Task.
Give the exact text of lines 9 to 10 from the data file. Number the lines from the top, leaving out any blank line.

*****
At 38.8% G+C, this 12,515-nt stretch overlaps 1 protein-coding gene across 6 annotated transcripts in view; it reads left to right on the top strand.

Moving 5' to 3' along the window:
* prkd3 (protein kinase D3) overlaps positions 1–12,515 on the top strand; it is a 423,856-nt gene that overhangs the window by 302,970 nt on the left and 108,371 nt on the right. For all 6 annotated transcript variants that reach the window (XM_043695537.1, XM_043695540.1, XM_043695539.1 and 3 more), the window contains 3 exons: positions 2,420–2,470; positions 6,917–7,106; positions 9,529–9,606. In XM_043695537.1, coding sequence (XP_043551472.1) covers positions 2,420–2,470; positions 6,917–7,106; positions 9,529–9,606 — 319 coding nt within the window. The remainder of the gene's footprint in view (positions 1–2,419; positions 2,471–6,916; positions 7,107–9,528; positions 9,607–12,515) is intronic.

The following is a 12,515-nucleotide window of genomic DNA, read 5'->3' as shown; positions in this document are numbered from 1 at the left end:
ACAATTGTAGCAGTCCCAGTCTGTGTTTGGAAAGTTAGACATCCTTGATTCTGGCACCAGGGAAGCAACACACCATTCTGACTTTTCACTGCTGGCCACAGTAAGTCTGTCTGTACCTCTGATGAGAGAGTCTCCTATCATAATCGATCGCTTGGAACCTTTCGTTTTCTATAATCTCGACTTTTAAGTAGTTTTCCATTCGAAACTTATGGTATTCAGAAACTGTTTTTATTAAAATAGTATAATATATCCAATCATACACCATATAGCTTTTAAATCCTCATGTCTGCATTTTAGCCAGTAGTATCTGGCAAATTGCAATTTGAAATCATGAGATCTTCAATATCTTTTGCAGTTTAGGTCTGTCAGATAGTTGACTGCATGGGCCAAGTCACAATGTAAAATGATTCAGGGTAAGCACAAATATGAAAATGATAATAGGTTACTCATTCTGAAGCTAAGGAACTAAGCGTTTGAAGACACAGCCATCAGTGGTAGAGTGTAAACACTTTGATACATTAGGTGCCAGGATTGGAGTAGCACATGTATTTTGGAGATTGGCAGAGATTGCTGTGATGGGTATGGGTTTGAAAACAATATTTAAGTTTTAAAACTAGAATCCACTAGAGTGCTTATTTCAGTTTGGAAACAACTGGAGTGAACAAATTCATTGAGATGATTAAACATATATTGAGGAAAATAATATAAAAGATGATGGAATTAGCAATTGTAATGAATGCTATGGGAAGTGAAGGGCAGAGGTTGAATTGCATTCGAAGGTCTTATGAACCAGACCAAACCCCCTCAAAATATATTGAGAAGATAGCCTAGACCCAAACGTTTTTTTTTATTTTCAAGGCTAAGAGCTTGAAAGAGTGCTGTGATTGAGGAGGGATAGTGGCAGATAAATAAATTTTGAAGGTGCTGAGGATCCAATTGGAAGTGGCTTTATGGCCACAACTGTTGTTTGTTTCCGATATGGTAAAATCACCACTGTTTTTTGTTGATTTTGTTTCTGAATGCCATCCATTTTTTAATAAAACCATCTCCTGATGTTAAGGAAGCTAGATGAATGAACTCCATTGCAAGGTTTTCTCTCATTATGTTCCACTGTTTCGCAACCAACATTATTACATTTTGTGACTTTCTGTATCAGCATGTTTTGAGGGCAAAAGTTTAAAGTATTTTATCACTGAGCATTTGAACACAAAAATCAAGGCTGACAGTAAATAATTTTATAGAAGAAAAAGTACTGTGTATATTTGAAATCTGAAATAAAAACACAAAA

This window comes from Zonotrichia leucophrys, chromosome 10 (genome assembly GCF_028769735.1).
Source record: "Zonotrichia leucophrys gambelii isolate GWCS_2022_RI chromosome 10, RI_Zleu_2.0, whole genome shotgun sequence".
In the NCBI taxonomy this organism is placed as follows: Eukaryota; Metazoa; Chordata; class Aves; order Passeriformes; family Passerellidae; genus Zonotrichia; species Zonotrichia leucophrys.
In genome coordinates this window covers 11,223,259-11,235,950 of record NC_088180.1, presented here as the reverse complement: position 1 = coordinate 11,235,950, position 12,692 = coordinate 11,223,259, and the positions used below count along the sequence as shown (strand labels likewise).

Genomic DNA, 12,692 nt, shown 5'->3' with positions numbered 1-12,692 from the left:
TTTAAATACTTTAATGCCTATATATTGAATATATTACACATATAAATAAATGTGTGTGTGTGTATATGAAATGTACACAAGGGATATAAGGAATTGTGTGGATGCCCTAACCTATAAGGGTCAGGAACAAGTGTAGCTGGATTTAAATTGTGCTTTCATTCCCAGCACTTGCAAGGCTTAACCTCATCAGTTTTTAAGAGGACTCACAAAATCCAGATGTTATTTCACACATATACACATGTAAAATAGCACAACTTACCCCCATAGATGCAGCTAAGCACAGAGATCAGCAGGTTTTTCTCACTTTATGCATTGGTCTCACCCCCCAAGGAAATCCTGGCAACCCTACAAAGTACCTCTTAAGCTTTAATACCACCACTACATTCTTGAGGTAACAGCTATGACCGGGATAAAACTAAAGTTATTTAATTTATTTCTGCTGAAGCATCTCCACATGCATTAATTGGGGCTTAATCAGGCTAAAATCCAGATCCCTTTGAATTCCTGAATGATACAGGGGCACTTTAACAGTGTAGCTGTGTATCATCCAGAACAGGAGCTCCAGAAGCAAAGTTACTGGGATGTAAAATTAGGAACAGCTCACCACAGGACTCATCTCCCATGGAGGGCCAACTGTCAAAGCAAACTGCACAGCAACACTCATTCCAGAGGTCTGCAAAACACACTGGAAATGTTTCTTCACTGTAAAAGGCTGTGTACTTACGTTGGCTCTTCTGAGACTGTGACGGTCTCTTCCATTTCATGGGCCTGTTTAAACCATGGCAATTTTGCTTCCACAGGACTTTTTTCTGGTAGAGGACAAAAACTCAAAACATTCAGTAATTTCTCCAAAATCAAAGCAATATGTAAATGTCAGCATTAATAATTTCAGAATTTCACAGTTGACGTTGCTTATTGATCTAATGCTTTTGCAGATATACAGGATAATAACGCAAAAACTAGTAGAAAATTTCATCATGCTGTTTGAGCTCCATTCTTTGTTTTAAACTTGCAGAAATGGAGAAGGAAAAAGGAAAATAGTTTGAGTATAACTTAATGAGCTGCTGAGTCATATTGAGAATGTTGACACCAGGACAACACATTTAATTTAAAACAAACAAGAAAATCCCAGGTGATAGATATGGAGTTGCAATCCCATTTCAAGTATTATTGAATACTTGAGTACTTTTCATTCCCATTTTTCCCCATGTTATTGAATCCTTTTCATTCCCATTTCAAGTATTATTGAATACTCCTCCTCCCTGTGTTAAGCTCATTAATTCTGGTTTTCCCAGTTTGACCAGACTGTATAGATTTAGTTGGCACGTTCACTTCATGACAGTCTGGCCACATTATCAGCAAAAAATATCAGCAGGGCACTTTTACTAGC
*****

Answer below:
In genome coordinates this window covers 11,223,259-11,235,950 of record NC_088180.1, presented here as the reverse complement: position 1 = coordinate 11,235,950, position 12,692 = coordinate 11,223,259, and the positions used below count along the sequence as shown (strand labels likewise).

Genomic DNA, 12,692 nt, shown 5'->3' with positions numbered 1-12,692 from the left: